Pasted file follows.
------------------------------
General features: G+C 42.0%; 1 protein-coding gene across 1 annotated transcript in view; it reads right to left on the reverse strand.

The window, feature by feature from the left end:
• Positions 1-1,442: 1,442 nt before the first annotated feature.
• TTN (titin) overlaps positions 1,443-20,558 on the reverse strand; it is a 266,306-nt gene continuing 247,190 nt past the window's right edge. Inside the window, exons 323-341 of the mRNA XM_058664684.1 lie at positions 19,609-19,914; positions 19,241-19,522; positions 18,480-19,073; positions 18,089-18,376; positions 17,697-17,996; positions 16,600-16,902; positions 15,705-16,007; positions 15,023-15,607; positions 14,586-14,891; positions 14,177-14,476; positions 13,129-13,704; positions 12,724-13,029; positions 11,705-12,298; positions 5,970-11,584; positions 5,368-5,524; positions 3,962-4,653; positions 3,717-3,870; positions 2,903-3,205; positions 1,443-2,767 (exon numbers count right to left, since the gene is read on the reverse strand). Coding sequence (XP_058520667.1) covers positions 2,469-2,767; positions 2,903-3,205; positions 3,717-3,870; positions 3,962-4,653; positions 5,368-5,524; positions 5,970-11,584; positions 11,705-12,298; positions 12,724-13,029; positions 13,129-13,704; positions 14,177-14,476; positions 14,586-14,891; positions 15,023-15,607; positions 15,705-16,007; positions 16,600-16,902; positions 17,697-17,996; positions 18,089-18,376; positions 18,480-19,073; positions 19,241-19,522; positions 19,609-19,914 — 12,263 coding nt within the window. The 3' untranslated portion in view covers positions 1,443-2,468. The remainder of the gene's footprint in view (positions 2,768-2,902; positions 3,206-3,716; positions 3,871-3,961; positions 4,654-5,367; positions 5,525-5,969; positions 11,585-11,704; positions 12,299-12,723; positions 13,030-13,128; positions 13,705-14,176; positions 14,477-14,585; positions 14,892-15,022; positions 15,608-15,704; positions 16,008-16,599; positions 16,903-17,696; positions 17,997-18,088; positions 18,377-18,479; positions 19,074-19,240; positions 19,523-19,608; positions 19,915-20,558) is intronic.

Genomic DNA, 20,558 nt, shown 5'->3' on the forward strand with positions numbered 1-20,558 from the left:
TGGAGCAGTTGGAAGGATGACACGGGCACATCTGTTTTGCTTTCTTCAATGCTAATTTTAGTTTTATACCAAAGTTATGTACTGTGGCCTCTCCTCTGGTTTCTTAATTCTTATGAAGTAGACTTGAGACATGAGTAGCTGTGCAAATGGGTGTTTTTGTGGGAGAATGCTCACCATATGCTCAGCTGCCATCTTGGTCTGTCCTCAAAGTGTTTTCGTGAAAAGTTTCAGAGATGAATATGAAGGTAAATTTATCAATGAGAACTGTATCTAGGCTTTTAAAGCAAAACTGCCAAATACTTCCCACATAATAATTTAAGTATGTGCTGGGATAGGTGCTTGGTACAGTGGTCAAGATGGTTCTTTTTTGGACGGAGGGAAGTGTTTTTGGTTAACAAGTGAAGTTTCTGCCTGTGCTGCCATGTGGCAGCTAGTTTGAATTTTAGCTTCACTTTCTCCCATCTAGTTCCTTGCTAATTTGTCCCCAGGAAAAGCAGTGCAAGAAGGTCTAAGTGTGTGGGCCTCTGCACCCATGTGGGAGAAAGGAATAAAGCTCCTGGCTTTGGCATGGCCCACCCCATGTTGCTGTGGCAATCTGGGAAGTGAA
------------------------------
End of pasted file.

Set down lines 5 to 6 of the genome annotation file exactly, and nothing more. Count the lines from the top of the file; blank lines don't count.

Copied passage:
Genomic DNA, 20,558 nt, shown 5'->3' on the forward strand with positions numbered 1-20,558 from the left:
TGGAGCAGTTGGAAGGATGACACGGGCACATCTGTTTTGCTTTCTTCAATGCTAATTTTAGTTTTATACCAAAGTTATGTACTGTGGCCTCTCCTCTGGTTTCTTAATTCTTATGAAGTAGACTTGAGACATGAGTAGCTGTGCAAATGGGTGTTTTTGTGGGAGAATGCTCACCATATGCTCAGCTGCCATCTTGGTCTGTCCTCAAAGTGTTTTCGTGAAAAGTTTCAGAGATGAATATGAAGGTAAATTTATCAATGAGAACTGTATCTAGGCTTTTAAAGCAAAACTGCCAAATACTTCCCACATAATAATTTAAGTATGTGCTGGGATAGGTGCTTGGTACAGTGGTCAAGATGGTTCTTTTTTGGACGGAGGGAAGTGTTTTTGGTTAACAAGTGAAGTTTCTGCCTGTGCTGCCATGTGGCAGCTAGTTTGAATTTTAGCTTCACTTTCTCCCATCTAGTTCCTTGCTAATTTGTCCCCAGGAAAAGCAGTGCAAGAAGGTCTAAGTGTGTGGGCCTCTGCACCCATGTGGGAGAAAGGAATAAAGCTCCTGGCTTTGGCATGGCCCACCCCATGTTGCTGTGGCAATCTGGGAAGTGAA